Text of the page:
The Hobart Thousand, The Hardest Race In Australia To Win
Written By Duncan Stearn Monday 6th December 2010
While it is no longer the richest race in the nation, the Hobart Thousand holds a special place in the annals of Australian racing. The Tasmanian open classic this year celebrates an incredible 75 years of existence, albeit that it started life with the name Hobart Cup and was suspended in 1944 and 1945 because of the Second World War.
From its inception in 1935 it gradually became better known as the Hobart Thousand, because it was the first race in Australia to offer a total prize money package of £1,000, a huge sum for a greyhound race in the depths of the Great Depression.
Until the late 1970s the Hobart Thousand was one of a handful of open events coveted by every professional and amateur owner or trainer with a half-decent racer in his or her kennels. It quickly became known as the hardest race in Australia to win, similar to horse racing’s Caulfield Cup.
With such a rich and lengthy history it is perhaps no surprise to look back at the number of genuine stars of the track who have failed to achieve victory in the Hobart Thousand.
In recent years the most famous of these would be the great Brett Lee. The Victorian superstar was having only his 15th race start when contesting the 2000 final. The champion had recorded 11 wins in his short career, carrying almost all before him. Yet he had found Hobart to be a tough track, being beaten three-quarters of a length in his heat when a 1/10 favourite. Brett Lee then bounced back with an emphatic eight lengths victory in his semi-final, running a near record 25.58.
In the 2000 final, Brett Lee went to the boxes a pronounced 4/9 favourite but was slowly away from box four and only fourth on settling down. His main opponent was the star Tasmanian sprinter Top Shiraz. The red brindle dog was in the twilight of a brilliant career and was contesting his second successive Hobart Thousand final, a rare feat. Top Shiraz bounced out of box three and held the rails and the lead for the entire race, defying Brett Lee in the run home to score by a length.
Top Shiraz would finish his career with victory in the Launceston Cup, and end with 45 wins in just 60 starts while Brett Lee would go on to win his next 12 races in succession and establish himself as one of the greatest chasers of all time.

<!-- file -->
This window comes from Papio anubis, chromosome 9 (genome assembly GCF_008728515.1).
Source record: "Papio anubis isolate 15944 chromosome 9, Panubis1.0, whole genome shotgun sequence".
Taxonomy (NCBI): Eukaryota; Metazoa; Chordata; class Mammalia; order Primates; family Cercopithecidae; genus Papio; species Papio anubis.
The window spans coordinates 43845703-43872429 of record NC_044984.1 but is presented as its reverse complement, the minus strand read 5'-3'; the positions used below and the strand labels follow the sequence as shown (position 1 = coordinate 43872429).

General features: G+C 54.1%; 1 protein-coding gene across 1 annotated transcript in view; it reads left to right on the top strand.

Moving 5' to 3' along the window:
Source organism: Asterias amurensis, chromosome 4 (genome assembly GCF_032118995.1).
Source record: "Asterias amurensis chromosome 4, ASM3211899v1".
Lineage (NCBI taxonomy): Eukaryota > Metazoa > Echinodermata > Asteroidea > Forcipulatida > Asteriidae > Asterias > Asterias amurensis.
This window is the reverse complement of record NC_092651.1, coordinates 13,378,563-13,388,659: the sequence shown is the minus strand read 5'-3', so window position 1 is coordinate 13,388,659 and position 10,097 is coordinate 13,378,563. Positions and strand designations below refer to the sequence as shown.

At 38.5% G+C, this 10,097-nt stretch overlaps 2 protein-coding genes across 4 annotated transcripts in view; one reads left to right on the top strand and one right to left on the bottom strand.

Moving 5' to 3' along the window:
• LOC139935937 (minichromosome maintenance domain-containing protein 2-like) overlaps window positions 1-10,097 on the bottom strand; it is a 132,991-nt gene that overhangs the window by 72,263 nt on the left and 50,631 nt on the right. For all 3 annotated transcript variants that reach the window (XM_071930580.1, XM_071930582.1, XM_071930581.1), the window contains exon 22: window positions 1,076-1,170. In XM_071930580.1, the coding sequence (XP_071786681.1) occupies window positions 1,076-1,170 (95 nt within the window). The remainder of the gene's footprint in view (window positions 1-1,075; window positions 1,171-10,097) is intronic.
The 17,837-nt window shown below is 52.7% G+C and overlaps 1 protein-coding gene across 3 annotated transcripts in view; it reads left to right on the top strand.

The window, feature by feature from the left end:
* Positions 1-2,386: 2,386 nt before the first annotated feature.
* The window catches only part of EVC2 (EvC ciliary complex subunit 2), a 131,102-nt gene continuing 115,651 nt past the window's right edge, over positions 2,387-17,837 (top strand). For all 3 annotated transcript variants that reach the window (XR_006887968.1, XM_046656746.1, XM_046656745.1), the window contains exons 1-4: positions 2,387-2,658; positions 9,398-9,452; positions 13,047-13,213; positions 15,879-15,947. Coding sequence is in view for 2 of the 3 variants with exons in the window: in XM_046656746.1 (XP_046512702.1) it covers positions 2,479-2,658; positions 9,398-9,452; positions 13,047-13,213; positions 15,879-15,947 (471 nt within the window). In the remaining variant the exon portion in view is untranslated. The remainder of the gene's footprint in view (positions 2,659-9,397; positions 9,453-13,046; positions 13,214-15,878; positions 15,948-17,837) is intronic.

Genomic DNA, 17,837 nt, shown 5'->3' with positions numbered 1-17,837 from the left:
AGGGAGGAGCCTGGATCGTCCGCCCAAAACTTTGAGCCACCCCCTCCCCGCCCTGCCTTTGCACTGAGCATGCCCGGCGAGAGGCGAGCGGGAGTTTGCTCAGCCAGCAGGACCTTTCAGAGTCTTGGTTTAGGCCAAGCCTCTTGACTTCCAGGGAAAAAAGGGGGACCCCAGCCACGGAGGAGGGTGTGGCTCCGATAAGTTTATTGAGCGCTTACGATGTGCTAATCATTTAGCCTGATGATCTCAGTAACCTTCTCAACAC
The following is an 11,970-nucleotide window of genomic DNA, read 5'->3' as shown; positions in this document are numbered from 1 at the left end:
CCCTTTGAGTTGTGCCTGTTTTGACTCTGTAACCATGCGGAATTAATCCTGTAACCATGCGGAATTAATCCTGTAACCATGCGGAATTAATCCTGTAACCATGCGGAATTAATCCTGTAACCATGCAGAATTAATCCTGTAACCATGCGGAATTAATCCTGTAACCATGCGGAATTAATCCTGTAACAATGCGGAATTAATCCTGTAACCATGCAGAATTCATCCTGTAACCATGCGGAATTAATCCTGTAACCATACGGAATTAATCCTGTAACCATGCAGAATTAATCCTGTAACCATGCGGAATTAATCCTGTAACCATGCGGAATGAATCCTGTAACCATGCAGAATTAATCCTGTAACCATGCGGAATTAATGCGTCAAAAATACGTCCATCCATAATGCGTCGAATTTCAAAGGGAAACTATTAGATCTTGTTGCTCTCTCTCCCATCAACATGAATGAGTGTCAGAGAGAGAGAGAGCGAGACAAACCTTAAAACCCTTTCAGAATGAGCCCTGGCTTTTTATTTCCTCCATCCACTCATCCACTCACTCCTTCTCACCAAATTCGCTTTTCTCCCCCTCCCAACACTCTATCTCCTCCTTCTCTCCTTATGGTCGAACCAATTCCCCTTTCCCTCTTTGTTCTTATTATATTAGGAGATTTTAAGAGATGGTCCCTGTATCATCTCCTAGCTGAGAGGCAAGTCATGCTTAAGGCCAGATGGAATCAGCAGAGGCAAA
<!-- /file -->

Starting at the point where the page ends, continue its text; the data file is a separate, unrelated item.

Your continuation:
In 1985 the sensational New South Wales puppy Brother Fox scored a brilliant victory in the last Thousand run over 497 metres. The Steve Kavanagh-trained flyer had won his semi final by 11 lengths but faced the Tasmanian champion, Hobart track record holder and 1984 National Sprint Champion Busy Vintage in the final.
Despite Busy Vintage’s brilliant record he was unable to match it with Brother Fox and had to be content with a gallant second place. Busy Vintage would race 25 times in 1985 and register 17 wins and six seconds. He broke a leg at his last start for the year and was retired.
Acknowledged as one of the greatest greyhounds ever to race in Australia, one of the few major events Zoom Top failed to win was the Hobart Thousand. In a career spanning 136 starts and 68 victories, Zoom Top was rarely run down, yet this is precisely what happened in the 1969 final of the Hobart Thousand.
The New South Wales bitch, who had been patched up by trainer Hec Watt after repeatedly tearing a stopper, exited box two with her main rival Benjamin John (also from New South Wales and trained by the mercurial Stan Cleverley) sitting nicely in box one. Benjamin John actually began best but was headed by Zoom Top in the run to the first turn. She led until the back corner when Benjamin John went around her and raced away in front of a record crowd to win by three lengths in 29.0, equaling the old track record which he had broken in the heats and smashing the race record by three-tenths of a second. Zoom Top comfortably held second place, the first time she had ever been run down in a sprint event.
In 1957 the up-and-coming sprinter Rookie Rebel was competing in his first major event when he made the final of the Hobart Thousand. In those days the race was still run with a field of 10 starters and Rookie Rebel exited box 10. A generally slow beginner Rookie Rebel was a 7/4 favourite for the final but was checked in running and although he stormed home in the straight over the 540 yards (494 metres) of the final he failed by a nose to haul in Rising Ace.
Rookie Rebel would return in 1958 and win the Hobart Thousand by eight lengths in race record time. He remains the only greyhound to have been beaten in one final and returned to take out the event.
Among other stars to have failed in the great race have been Sharid, an unlucky eighth of 10 runners in 1951, later going on to win the first Harold Park Classic (Vic Peter’s Memorial Classic) in the same year and Tumble Bug, a long odds-on favourite narrowly beaten a neck by the classy Young Sign in 1947.
Many champions have won the event and, as recounted above, many other greats have been unable to add the Hobart Thousand scalp to their long list of successes. This keeps the race alive and relevant in the modern era.